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#1: RC/25 Introduction (7/22)

Posted on 2006-07-22 18:49:15 by nlu

The following posts list major league teams' regular position players' RC/25 by
position. Here are a bit of definitions:

RC/25:

A stat created by Bill James to measure how many runs a lineup of 9
of the same individual would score in a game. (The "real" version is RC/27,
since there are 27 outs in a game; however, since certain stats are not readily
available to us during the season, James has an abbreviated version known as
RC/25 to adjust for the absence of those stats. For the formula to RC/27,
please e-mail me. It is also available in Total Baseball and many other
reference manuals.)

A = H + BB - CS
B = 1.125 * 1B + 1.69 * 2B + 3.02 * 3B + 3.73 * HR + .29 * BB
+ .492 * SB - .04 * SO
(Formerly B = TB + .64 * SB + .24 * BB - .03 * K)
C = AB + BB

RC = ((A + (2.4 * C)) * (B + (3 * C)) / (9 * C)) - (.9 * C)
O = AB - H + CS
RC/25 = RC / O * 25

There are three additional Bill James adjustments that I do not use:

1. He adjusts for BA with runners on base. Originally, the adjustment was
not published; but it has been, in the most recent STATS Major League
Handbook and other sources. I am, however, not incorporating this
change since I have found this change to be arbitrary and also
increasing team-dependence.

2. He also adds additional points for a non-bases empty HR. Again, this
is highly arbitrary -- why not add points for a non-bases loaded
1B, 2B, or 3B? Further, this increases team-dependence as well, which
reduces the usefulness of RC.

3. He then adds up all players' RC on a team and adjusts it in a factor
that is based on whether the team scored more than it is expected or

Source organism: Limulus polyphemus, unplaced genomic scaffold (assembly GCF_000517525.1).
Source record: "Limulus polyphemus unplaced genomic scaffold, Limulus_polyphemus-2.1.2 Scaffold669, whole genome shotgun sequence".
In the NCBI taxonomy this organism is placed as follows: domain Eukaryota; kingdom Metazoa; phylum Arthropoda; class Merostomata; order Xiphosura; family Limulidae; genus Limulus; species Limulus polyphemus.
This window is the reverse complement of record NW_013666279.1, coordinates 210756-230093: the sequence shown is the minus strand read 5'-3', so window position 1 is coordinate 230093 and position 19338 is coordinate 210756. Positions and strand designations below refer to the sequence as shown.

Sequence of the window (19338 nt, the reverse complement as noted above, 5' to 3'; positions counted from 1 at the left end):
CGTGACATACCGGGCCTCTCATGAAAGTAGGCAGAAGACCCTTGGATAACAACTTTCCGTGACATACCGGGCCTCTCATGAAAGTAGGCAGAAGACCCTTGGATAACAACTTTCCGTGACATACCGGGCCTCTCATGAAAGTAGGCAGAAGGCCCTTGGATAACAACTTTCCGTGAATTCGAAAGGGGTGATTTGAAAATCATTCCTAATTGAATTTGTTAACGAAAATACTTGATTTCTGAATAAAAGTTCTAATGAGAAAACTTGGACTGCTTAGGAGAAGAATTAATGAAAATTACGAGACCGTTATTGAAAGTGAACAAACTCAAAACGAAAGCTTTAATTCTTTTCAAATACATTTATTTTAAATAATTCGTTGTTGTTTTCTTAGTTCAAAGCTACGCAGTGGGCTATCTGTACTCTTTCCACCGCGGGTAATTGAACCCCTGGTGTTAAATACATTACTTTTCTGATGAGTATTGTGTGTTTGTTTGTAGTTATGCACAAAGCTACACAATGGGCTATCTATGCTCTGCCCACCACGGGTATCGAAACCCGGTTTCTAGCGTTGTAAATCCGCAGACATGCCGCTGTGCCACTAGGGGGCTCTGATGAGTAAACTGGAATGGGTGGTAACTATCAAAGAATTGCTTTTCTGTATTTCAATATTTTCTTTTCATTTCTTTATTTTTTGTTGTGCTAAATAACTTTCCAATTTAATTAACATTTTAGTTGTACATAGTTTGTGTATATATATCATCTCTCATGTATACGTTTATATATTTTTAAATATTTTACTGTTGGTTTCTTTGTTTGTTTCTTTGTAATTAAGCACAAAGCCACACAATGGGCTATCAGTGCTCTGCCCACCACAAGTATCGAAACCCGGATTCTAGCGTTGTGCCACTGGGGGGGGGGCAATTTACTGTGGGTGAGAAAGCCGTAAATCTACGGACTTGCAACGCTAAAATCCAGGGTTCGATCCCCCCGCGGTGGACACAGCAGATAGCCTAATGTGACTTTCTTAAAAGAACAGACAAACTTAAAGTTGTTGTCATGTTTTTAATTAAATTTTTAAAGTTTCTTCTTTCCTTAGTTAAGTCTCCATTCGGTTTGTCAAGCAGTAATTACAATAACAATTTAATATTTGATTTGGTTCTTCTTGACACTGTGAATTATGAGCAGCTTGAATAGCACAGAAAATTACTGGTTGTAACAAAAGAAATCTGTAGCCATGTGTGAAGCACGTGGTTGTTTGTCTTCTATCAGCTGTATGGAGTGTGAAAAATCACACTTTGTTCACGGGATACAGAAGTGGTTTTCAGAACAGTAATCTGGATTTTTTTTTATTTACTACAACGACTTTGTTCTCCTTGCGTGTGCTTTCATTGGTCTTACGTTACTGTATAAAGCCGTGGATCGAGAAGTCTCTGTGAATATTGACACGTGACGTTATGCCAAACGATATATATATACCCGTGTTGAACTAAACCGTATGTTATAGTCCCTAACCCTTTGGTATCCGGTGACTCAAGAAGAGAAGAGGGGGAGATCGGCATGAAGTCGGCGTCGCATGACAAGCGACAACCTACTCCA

less. I find that this defeats the point of RC, so I do not use this
adjustment.

PRC/25:

Park-adjusted RC/25. Park adjustment is a topic that I don't know how
to explain well in a paragraph, so I will not attempt to try. However, many
works that explain it are available on the net, and any search engine should
yield a number of useful articles. For these numbers, only this year's park
factors are used.

Value:

An estimate of how many runs a player is above the ever so elusive
"replacement level" (that is, a level of performance at which a player can
easily be found at little or no cost to a team). For these posts, replacement
level is estimated at 50 points of OBP and 50 points of SLG below the average
for each position.

Notes:

1. For these posts, the players who were traded during the middle of the
season have their park factors prorated by AB + BB with the teams.
(This is not mathematically correct, but is the best I can do for now.)
2. Please send to me corrections if I misplaced someone's position.

"SABREmetrics isn't about statistics, it is about the search for new
evidence." - Bill James (thanks, Bill Reich)
============================================================ ===================
GO (LOS ANGELES) ANGELS OF ANAHEIM!
============================================================ ===================
Nelson Lu (<a href="mailto:nlu&#64;cs.stanford.edu" target="_blank">nlu&#64;cs.stanford.edu</a>)

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